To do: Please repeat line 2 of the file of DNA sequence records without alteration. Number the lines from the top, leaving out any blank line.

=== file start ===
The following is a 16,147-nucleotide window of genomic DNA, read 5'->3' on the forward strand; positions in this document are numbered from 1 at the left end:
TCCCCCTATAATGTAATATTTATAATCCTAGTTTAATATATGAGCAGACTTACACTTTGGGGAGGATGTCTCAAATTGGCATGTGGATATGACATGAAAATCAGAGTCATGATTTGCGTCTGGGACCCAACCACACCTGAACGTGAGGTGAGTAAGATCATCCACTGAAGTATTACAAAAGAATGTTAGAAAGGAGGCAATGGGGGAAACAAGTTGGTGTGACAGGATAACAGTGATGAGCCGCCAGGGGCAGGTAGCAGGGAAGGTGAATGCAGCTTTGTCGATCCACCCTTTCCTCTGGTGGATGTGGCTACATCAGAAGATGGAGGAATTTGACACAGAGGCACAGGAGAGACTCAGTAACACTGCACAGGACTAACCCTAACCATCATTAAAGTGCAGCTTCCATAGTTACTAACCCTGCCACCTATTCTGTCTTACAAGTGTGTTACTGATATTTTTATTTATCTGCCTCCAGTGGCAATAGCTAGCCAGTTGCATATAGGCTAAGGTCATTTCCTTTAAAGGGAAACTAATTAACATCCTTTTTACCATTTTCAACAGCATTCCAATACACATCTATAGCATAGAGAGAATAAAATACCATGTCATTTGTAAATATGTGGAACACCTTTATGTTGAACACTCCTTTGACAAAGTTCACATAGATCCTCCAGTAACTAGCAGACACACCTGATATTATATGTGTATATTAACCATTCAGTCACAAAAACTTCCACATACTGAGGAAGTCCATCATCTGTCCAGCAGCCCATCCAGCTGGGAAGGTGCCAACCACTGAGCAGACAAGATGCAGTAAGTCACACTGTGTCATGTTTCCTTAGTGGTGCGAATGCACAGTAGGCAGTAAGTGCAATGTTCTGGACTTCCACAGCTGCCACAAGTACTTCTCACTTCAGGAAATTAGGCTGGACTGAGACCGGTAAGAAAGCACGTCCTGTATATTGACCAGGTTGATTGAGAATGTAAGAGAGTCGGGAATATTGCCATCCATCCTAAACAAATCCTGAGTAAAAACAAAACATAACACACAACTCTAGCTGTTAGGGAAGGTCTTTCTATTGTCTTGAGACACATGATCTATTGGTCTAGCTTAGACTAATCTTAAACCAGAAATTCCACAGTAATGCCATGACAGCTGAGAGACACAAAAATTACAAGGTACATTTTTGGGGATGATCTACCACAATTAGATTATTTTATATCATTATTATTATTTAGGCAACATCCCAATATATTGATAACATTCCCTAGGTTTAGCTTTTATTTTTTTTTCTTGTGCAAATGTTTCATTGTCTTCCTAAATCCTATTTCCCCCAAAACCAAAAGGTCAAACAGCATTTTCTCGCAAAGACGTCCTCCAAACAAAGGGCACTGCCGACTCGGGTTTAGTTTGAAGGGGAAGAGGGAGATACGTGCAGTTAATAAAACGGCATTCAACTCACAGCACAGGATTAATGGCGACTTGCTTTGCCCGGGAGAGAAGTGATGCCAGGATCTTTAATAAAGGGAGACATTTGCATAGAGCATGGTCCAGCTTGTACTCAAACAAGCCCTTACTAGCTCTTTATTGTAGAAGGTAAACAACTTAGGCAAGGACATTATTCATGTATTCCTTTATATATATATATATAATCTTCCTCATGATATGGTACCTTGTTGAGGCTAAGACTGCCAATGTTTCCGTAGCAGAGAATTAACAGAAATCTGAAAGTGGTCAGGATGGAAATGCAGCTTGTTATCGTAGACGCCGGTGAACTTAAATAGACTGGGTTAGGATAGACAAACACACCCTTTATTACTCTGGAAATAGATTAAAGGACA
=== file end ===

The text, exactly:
TCCCCCTATAATGTAATATTTATAATCCTAGTTTAATATATGAGCAGACTTACACTTTGGGGAGGATGTCTCAAATTGGCATGTGGATATGACATGAAAATCAGAGTCATGATTTGCGTCTGGGACCCAACCACACCTGAACGTGAGGTGAGTAAGATCATCCACTGAAGTATTACAAAAGAATGTTAGAAAGGAGGCAATGGGGGAAACAAGTTGGTGTGACAGGATAACAGTGATGAGCCGCCAGGGGCAGGTAGCAGGGAAGGTGAATGCAGCTTTGTCGATCCACCCTTTCCTCTGGTGGATGTGGCTACATCAGAAGATGGAGGAATTTGACACAGAGGCACAGGAGAGACTCAGTAACACTGCACAGGACTAACCCTAACCATCATTAAAGTGCAGCTTCCATAGTTACTAACCCTGCCACCTATTCTGTCTTACAAGTGTGTTACTGATATTTTTATTTATCTGCCTCCAGTGGCAATAGCTAGCCAGTTGCATATAGGCTAAGGTCATTTCCTTTAAAGGGAAACTAATTAACATCCTTTTTACCATTTTCAACAGCATTCCAATACACATCTATAGCATAGAGAGAATAAAATACCATGTCATTTGTAAATATGTGGAACACCTTTATGTTGAACACTCCTTTGACAAAGTTCACATAGATCCTCCAGTAACTAGCAGACACACCTGATATTATATGTGTATATTAACCATTCAGTCACAAAAACTTCCACATACTGAGGAAGTCCATCATCTGTCCAGCAGCCCATCCAGCTGGGAAGGTGCCAACCACTGAGCAGACAAGATGCAGTAAGTCACACTGTGTCATGTTTCCTTAGTGGTGCGAATGCACAGTAGGCAGTAAGTGCAATGTTCTGGACTTCCACAGCTGCCACAAGTACTTCTCACTTCAGGAAATTAGGCTGGACTGAGACCGGTAAGAAAGCACGTCCTGTATATTGACCAGGTTGATTGAGAATGTAAGAGAGTCGGGAATATTGCCATCCATCCTAAACAAATCCTGAGTAAAAACAAAACATAACACACAACTCTAGCTGTTAGGGAAGGTCTTTCTATTGTCTTGAGACACATGATCTATTGGTCTAGCTTAGACTAATCTTAAACCAGAAATTCCACAGTAATGCCATGACAGCTGAGAGACACAAAAATTACAAGGTACATTTTTGGGGATGATCTACCACAATTAGATTATTTTATATCATTATTATTATTTAGGCAACATCCCAATATATTGATAACATTCCCTAGGTTTAGCTTTTATTTTTTTTTCTTGTGCAAATGTTTCATTGTCTTCCTAAATCCTATTTCCCCCAAAACCAAAAGGTCAAACAGCATTTTCTCGCAAAGACGTCCTCCAAACAAAGGGCACTGCCGACTCGGGTTTAGTTTGAAGGGGAAGAGGGAGATACGTGCAGTTAATAAAACGGCATTCAACTCACAGCACAGGATTAATGGCGACTTGCTTTGCCCGGGAGAGAAGTGATGCCAGGATCTTTAATAAAGGGAGACATTTGCATAGAGCATGGTCCAGCTTGTACTCAAACAAGCCCTTACTAGCTCTTTATTGTAGAAGGTAAACAACTTAGGCAAGGACATTATTCATGTATTCCTTTATATATATATATATAATCTTCCTCATGATATGGTACCTTGTTGAGGCTAAGACTGCCAATGTTTCCGTAGCAGAGAATTAACAGAAATCTGAAAGTGGTCAGGATGGAAATGCAGCTTGTTATCGTAGACGCCGGTGAACTTAAATAGACTGGGTTAGGATAGACAAACACACCCTTTATTACTCTGGAAATAGATTAAAGGACA